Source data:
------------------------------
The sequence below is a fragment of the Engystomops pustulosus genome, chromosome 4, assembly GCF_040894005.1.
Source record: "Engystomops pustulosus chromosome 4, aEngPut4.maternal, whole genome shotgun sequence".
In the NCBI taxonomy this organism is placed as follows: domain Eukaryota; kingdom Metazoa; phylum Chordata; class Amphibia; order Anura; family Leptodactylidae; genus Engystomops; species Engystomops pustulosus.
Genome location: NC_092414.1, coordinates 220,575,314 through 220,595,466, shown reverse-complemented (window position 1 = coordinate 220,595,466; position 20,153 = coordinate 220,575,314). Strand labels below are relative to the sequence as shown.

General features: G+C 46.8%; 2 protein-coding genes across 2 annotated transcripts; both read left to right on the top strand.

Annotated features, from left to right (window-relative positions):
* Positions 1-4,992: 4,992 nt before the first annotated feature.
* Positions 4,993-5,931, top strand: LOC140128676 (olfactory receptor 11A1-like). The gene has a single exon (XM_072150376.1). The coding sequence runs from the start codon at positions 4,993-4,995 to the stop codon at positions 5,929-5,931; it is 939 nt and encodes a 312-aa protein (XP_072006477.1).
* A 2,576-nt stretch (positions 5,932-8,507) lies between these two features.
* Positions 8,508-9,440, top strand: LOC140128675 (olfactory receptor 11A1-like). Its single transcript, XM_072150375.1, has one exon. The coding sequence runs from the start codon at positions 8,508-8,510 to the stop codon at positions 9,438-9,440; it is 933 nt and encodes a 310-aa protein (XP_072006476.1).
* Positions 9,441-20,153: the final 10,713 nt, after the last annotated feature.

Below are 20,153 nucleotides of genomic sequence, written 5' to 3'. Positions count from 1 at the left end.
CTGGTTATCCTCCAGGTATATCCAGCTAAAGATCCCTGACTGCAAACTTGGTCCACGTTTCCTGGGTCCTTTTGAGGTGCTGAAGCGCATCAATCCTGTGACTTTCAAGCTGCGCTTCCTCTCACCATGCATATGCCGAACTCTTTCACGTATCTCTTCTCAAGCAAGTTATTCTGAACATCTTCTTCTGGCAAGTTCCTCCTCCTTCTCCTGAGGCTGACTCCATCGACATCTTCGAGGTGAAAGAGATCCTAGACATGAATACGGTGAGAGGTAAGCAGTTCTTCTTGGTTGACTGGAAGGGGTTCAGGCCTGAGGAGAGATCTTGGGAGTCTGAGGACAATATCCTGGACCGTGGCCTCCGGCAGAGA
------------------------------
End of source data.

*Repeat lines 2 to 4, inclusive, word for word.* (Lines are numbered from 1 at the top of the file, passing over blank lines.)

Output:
Source record: "Engystomops pustulosus chromosome 4, aEngPut4.maternal, whole genome shotgun sequence".
In the NCBI taxonomy this organism is placed as follows: domain Eukaryota; kingdom Metazoa; phylum Chordata; class Amphibia; order Anura; family Leptodactylidae; genus Engystomops; species Engystomops pustulosus.
Genome location: NC_092414.1, coordinates 220,575,314 through 220,595,466, shown reverse-complemented (window position 1 = coordinate 220,595,466; position 20,153 = coordinate 220,575,314). Strand labels below are relative to the sequence as shown.